Hyundai Kona Electric Burnt to Crisp In Quebec City Reminds Owners to Replace Recalled Batteries

The crossover caught fire at 4 a.m. in an underground parking garage, and thankfully nobody was harmed.

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Image: Hyundai

In February 2021, Hyundai announced a massive recall for the Kona Electric covering 82,000 cars around the world, stemming from risk of fire. Reports pegged the total cost to Hyundai at $900 million — still shy of the $1 billion-plus General Motors spent to fix every fire-prone Chevrolet Bolt and Bolt EUV. The commonality between the two brands’ EVs? They both used batteries manufactured by LG Energy Solution.

It’d been a while since we heard of a Kona fire, which is a good thing. Radio Canada, by way of InsideEVs, reported one such incident in Quebec City on August 31. The vehicle in question was parked in an underground garage when the flames began at 4 a.m. Fortunately that meant nobody was nearby, but the situation did complicate firefighters’ jobs. The garage had to first be ventilated, so first responders could access the burning Kona, before the Kona itself was dragged outside.

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Radio Canada notes that the garage’s sprinkler system couldn’t tamp down the blaze, because the fire was believed to have originated from the battery pack at the floor of the crossover. Also, perhaps because electrical fires are hard to put out.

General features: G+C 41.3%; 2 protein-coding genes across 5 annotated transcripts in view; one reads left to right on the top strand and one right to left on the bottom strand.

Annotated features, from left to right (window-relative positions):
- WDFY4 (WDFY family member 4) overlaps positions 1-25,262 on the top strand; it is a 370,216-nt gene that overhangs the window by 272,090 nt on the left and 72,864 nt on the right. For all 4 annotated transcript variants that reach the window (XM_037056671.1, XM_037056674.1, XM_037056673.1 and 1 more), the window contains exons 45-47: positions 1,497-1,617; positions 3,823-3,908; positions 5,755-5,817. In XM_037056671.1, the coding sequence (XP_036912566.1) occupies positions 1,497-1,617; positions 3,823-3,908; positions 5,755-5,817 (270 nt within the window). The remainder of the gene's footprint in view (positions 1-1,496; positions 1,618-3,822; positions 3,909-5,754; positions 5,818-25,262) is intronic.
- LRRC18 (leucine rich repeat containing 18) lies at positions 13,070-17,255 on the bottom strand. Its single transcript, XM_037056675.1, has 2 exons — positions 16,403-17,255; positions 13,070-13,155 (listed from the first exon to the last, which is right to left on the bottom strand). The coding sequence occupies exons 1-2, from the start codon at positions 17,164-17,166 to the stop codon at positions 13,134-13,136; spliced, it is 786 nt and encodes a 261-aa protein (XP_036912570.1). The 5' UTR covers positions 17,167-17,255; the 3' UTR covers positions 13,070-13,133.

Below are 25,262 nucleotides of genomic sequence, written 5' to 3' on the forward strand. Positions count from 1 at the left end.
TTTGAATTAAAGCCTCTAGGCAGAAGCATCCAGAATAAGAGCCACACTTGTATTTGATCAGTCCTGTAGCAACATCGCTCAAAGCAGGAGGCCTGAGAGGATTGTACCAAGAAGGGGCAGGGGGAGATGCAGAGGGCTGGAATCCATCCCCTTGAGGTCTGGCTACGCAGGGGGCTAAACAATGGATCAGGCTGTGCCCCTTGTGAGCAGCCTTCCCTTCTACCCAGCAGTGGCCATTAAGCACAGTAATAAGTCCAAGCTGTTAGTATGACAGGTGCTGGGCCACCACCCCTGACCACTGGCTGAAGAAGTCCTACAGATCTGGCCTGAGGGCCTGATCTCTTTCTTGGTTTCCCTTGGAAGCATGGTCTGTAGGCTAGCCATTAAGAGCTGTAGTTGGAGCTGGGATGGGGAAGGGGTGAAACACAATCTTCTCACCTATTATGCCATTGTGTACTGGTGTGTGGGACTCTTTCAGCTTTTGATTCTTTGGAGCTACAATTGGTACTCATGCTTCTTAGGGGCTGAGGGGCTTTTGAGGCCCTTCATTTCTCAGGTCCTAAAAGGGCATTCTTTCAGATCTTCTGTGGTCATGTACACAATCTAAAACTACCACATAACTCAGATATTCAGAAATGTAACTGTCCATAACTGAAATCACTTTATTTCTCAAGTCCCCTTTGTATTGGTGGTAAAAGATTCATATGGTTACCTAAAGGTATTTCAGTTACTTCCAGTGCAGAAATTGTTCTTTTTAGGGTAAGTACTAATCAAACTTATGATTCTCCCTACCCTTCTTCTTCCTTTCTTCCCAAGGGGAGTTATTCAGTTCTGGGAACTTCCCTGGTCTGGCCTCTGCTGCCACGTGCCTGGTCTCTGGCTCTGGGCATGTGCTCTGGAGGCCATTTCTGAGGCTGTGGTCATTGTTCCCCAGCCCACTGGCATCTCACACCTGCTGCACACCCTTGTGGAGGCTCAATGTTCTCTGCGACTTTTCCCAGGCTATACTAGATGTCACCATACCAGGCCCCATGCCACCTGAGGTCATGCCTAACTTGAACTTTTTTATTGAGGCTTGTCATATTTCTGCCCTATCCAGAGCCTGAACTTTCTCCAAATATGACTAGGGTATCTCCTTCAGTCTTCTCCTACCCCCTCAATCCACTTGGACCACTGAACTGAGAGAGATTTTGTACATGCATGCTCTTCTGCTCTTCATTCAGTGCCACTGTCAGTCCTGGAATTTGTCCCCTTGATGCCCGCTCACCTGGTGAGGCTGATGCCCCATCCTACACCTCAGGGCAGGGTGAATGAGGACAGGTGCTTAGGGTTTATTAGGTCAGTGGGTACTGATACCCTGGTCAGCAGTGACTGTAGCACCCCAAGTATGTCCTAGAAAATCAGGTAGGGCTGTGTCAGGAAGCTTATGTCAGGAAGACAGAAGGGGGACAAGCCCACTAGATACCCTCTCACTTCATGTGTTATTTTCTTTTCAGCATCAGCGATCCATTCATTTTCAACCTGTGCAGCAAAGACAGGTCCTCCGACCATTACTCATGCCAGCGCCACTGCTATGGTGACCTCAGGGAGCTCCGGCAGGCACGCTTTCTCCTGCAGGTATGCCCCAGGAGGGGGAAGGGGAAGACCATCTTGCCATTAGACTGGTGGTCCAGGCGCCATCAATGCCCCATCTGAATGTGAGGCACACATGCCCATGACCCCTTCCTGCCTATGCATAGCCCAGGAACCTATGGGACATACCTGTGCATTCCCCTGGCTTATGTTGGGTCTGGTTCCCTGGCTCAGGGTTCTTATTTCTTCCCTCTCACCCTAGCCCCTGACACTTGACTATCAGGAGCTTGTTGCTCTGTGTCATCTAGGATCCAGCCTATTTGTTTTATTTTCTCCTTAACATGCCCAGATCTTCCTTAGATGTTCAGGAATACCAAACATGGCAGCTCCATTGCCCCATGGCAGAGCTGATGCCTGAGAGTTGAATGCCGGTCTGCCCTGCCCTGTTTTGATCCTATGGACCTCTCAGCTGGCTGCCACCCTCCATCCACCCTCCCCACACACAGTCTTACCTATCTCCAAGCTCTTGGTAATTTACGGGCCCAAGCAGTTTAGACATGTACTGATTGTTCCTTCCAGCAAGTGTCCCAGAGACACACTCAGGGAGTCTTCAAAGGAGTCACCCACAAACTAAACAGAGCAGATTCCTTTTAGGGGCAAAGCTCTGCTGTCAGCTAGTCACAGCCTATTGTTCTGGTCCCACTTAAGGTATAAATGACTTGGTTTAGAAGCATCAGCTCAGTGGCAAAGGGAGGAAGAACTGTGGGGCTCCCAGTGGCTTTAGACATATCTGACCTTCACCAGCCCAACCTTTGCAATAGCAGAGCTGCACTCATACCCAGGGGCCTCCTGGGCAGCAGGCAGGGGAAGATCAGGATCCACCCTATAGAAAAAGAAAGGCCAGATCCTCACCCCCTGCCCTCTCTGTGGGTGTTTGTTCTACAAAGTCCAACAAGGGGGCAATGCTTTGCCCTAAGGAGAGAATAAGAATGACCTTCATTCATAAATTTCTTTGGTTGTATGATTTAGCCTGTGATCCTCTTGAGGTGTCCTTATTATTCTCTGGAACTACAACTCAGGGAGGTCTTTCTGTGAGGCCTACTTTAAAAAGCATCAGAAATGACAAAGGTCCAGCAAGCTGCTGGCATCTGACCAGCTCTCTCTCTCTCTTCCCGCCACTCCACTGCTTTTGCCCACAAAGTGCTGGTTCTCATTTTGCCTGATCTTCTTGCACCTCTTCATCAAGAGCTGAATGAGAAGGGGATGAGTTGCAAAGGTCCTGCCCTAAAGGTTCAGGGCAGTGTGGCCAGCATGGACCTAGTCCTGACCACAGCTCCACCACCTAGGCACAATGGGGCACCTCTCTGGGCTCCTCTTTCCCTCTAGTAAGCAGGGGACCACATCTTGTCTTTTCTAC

The garage was located under an eight-story apartment building, which had to be evacuated out of concern smoke could spread through the air ducts. Inhabitants were able to return at about 6 a.m., two hours after the fire started.

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We don’t know what model year this particular Kona was, which would tell us whether or not it would have been included in the recall. Even if it was, we don’t know whether its pack was replaced. Commenters on the Kona EV subreddit have seemingly identified it as a pre-2021 model based on styling details, which corresponds to the model years Hyundai recalled.

It’s also unclear if authorities merely suspect the fire started in the battery — based on previous experience — or are more certain. Alexandre Lajoie, spokesperson for the Quebec City fire department, told Radio Canada (via Google translate, mind) that “what we know with these vehicles is that the batteries can catch fire.” That strikes as a little presumptuous, especially because cars catch on fire like all the time, regardless of their propulsion systems. There are indeed many question marks, but the one certainty is that if you do have a Kona Electric, please get that battery swapped out if you haven’t already, just to be safe.